Drug Insight: Antioxidant Therapy in Inherited Ataxias

Massimo Pandolfo


Nat Clin Pract Neurol. 2008;4(2):86-96. 

In This Article

Summary and Introduction


The inherited ataxias are a large, heterogeneous group of neurodegenerative disorders caused by a variety of gene mutations, the effects of which are exerted through different pathogenic mechanisms. Despite this diversity, oxidative stress seems to be a common factor in the pathogenesis of these disorders, indicating that antioxidants might be potential therapeutics for these currently incurable conditions. Some inherited ataxias, such as ataxia with vitamin E deficiency, are directly caused by defects in small-molecule antioxidants and might be treated by supplying the defective molecule. In most ataxias, however, oxidative stress has more-complex disease-specific causes and consequences, which must be better understood to enable effective treatments to be developed. Results from studies in cellular and animal models need to be brought to the clinic through rigorous trials. The rarity of each of these diseases can, however, make trial design and execution a very difficult task. Challenges include the development of validated clinical assessment tools and biomarkers, and the recruitment of a sufficient number of patients. Despite these obstacles, marked progress has been made in the case of Friedreich ataxia, a disease that has oxidative stress at the core of its pathogenesis. This condition seems to respond to idebenone, a coenzyme Q analog that has antioxidant and oxidative-phosphorylation-stimulating properties.


The concept that oxidative damage contributes to the pathogenesis of neurodegenerative disorders, including Alzheimer's disease, Parkinson's disease, amyotrophic lateral sclerosis, Huntington's disease and the inherited ataxias, has prompted attempts to treat these conditions with various antioxidants. The results have been largely negative or inconclusive, partly because the choice of the drug to be tested and the determination of its dosage were often based on an incomplete knowledge of the relevant pathogenic mechanisms and pharmacological properties of the investigated molecule. Another confounding factor has been the poor design of trials, many of which have been uncontrolled and underpowered, with no clearly defined end point. This situation is changing, however, owing to progress in basic and clinical research and the convergence of these approaches in a translational research arena.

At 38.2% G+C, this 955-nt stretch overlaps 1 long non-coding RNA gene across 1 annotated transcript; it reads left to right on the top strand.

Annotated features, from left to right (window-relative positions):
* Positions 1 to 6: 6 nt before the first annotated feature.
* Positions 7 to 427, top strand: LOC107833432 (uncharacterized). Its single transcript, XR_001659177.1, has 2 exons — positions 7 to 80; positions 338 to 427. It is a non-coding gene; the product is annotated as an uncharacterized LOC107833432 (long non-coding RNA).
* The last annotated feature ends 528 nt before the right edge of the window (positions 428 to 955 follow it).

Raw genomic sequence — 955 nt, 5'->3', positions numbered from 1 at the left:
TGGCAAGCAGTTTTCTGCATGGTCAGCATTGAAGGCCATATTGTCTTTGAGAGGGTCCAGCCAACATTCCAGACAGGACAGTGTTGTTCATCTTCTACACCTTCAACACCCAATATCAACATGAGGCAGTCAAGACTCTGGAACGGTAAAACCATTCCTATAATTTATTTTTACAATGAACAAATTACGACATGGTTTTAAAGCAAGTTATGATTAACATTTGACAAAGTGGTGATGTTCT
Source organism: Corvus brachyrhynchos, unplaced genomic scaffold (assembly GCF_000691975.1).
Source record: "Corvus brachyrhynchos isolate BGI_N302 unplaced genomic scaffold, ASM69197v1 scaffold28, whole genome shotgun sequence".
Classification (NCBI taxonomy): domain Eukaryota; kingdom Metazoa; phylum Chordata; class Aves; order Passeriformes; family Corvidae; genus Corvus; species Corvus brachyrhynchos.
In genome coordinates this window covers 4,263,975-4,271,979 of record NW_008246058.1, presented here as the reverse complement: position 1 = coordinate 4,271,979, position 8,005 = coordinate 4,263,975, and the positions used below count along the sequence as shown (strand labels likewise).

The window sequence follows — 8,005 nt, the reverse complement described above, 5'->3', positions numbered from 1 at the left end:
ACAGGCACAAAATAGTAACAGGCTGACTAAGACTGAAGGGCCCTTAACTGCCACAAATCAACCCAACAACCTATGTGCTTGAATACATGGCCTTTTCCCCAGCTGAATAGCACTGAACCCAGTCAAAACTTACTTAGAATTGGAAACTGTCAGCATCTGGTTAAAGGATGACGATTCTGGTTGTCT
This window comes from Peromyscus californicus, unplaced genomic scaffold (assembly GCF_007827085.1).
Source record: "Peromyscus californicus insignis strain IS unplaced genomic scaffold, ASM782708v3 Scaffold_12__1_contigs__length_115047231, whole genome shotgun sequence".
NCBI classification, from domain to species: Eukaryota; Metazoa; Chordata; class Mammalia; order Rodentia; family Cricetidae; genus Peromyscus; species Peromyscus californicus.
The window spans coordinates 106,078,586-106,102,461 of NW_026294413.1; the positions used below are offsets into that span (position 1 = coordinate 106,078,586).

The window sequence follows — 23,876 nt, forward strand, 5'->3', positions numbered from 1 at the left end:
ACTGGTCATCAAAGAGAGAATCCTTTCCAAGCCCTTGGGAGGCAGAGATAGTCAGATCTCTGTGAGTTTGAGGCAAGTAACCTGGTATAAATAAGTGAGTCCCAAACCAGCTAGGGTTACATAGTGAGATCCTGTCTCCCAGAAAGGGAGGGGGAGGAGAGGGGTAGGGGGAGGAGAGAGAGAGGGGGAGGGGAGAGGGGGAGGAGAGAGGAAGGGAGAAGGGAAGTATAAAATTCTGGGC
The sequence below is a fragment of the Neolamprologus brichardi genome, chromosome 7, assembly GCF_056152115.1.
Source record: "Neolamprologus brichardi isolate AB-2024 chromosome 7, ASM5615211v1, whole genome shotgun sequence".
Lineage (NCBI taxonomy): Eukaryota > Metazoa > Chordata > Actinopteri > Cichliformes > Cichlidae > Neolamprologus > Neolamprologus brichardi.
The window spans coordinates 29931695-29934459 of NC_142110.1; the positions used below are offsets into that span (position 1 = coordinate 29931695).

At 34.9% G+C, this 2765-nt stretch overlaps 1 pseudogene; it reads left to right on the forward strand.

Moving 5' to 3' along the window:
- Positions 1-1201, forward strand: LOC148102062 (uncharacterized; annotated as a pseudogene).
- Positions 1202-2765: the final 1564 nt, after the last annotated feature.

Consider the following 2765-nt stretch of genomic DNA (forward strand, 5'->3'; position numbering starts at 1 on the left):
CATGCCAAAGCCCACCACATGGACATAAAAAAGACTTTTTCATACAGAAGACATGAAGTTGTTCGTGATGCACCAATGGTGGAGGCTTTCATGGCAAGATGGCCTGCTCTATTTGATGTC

The brain detects and overcomes oxidative stress through a complex network of 'longevity assurance processes' integrated with the expression of genes termed 'vitagenes'. These vitagenes include genes encoding heat-shock proteins, which facilitate correct protein folding, and the gene encoding heme oxygenase-1, an inducible and redox-regulated enzyme that promotes cellular antioxidant defense.[1] Treatments that can activate this response are likely to be neuroprotective in a range of conditions. Various compounds are thought to have this property; for example, acetyl-L-carnitine induces heme oxygenase-1, in addition to heat-shock protein 70 and the mitochondrial antioxidant enzyme superoxide dismutase 2 (SOD2, or SODM).[2]

In addition to understanding the general response to oxidative stress, it is now becoming possible to dissect the pathogenic mechanisms of different neurodegenerative diseases, the role that oxidative stress has in each case, and the specific pathways that are activated, thereby enabling disease-specific targets for antioxidant treatments to be identified. Knowledge of the basic and clinical pharmacological properties of antioxidant drugs is increasing, and, importantly, the design of clinical trials has improved substantially in recent years. Several advances, including the development and validation of rating scales and other tools (including biomarkers) to assess disease progression, functional capacity and quality of life, better characterization of the clinical features and natural history of neurodegenerative diseases, and the establishment of international consortia of investigators, are paving the way for appropriately designed, controlled and adequately powered studies, even for rare disorders. These efforts have been especially productive in the field of inherited ataxias, in particular Friedreich ataxia (FRDA). FRDA represents a prototypical disease in which oxidative damage directly derives from the primary molecular defect and lies at the core of the pathogenesis. This Review will focus first on the rationale for antioxidant treatment and on the results of clinical trials in FRDA, and then on the possible use of antioxidants for other inherited ataxias.


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